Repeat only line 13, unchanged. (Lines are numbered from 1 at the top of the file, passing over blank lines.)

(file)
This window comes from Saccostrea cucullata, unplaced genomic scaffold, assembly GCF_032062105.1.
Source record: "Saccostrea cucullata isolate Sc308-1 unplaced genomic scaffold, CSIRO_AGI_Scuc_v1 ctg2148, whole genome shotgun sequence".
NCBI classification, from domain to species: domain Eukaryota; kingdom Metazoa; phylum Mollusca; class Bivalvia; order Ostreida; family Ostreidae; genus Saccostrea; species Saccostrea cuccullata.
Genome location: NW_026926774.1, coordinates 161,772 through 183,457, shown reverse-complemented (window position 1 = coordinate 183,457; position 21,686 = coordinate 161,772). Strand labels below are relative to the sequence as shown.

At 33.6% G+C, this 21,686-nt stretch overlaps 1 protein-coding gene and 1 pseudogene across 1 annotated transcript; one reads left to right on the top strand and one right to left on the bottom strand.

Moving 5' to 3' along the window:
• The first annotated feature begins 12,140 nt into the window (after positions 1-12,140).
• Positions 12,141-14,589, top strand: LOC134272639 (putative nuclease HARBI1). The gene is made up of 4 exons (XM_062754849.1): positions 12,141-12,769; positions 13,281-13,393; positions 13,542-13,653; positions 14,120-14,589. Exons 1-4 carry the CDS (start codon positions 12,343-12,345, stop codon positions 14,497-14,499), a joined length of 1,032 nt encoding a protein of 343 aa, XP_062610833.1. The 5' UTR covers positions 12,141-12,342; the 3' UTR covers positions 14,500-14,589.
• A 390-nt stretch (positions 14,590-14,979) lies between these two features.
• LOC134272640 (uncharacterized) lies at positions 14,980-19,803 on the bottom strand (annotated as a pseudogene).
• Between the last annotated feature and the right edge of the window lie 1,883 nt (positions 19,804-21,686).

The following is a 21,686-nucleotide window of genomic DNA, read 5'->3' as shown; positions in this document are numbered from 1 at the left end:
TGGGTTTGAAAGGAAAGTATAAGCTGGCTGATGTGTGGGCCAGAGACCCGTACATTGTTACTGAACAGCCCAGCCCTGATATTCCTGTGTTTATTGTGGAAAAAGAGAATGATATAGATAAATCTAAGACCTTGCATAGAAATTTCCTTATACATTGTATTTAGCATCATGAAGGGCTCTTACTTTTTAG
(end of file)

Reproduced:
TGGGTTTGAAAGGAAAGTATAAGCTGGCTGATGTGTGGGCCAGAGACCCGTACATTGTTACTGAACAGCCCAGCCCTGATATTCCTGTGTTTATTGTGGAAAAAGAGAATGATATAGATAAATCTAAGACCTTGCATAGAAATTTCCTTATACATTGTATTTAGCATCATGAAGGGCTCTTACTTTTTAG